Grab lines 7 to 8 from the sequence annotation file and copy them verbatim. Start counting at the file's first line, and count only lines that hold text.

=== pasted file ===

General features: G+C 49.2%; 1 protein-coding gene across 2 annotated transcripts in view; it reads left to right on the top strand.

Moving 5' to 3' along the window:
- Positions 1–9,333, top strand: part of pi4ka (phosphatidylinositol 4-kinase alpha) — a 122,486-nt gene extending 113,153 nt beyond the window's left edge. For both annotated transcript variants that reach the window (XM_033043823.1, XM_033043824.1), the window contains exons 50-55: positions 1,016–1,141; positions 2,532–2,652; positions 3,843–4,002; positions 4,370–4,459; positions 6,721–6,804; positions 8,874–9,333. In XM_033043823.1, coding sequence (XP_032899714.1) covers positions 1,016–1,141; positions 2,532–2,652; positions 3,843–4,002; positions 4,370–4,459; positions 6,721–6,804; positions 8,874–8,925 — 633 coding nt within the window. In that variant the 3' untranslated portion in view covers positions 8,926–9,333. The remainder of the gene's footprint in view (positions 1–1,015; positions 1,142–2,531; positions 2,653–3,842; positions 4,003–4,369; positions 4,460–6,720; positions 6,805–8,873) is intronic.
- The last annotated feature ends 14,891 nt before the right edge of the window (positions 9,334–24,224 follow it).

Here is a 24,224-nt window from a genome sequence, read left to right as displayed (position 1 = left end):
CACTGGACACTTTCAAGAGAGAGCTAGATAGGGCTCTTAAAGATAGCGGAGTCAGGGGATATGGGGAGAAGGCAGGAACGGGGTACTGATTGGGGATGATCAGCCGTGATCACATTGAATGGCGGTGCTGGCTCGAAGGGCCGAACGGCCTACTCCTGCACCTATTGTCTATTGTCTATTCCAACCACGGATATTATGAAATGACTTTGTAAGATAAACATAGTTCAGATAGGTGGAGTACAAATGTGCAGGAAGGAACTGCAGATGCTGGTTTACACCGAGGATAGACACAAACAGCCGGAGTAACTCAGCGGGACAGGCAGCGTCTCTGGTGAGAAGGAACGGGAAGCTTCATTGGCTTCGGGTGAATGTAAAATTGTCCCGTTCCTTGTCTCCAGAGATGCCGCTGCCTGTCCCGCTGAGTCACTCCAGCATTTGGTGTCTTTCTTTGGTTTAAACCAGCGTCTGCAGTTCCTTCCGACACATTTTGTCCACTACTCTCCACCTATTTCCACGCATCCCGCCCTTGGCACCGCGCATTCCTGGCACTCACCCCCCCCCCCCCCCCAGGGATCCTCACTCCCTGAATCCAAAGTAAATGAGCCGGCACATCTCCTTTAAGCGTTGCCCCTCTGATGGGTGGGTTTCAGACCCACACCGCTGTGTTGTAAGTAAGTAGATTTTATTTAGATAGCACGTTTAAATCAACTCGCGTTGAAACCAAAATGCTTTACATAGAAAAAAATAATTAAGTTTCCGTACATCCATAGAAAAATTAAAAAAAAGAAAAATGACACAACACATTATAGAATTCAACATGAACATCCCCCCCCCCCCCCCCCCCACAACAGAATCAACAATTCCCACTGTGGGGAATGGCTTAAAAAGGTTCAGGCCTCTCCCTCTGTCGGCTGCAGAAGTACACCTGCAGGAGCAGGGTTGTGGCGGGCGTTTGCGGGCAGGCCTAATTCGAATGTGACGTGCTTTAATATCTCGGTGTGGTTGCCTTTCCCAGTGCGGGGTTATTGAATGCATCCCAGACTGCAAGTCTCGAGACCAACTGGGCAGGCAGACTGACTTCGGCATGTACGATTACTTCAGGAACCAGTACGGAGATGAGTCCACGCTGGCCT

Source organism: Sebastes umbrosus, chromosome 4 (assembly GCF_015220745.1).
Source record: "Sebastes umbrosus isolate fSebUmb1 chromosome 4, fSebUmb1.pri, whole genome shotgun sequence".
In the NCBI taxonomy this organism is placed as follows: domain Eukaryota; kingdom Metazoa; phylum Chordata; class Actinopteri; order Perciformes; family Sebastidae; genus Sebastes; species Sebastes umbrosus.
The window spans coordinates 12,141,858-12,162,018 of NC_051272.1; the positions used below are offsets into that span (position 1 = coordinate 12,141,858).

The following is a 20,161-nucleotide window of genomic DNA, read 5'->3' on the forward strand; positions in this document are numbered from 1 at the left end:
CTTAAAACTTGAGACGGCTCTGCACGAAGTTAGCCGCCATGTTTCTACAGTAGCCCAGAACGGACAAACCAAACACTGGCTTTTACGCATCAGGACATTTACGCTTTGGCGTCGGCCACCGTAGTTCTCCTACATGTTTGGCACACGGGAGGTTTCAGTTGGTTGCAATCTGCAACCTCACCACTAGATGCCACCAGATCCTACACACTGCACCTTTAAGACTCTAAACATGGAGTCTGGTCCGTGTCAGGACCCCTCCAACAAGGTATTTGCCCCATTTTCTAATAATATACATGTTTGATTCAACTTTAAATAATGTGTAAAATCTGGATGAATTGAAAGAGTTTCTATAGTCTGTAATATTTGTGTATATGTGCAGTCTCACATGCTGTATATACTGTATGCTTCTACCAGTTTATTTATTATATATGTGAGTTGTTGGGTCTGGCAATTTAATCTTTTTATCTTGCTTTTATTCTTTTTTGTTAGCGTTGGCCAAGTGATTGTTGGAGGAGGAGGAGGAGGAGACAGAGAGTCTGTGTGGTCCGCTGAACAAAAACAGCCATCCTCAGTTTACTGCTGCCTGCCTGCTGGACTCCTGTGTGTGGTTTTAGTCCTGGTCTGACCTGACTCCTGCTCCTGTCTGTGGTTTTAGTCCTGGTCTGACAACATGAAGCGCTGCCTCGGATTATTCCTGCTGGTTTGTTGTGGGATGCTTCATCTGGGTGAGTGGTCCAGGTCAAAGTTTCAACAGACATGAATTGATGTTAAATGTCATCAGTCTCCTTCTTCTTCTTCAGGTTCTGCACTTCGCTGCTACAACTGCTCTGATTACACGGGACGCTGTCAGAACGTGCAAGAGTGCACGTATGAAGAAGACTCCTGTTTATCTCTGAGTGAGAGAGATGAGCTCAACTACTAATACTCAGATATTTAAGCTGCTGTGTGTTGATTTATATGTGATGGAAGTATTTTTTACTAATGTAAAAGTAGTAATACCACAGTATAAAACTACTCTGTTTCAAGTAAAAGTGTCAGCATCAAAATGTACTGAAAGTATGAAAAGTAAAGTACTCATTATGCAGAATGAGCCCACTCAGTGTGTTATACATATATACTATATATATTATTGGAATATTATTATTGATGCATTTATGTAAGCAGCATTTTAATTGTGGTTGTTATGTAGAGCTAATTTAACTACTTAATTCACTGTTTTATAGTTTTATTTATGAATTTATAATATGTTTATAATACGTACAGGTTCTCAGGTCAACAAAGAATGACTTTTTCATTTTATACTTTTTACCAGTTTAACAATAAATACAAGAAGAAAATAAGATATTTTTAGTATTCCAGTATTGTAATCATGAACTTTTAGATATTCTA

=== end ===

Source organism: Sebastes umbrosus, chromosome 4 (assembly GCF_015220745.1).
Source record: "Sebastes umbrosus isolate fSebUmb1 chromosome 4, fSebUmb1.pri, whole genome shotgun sequence".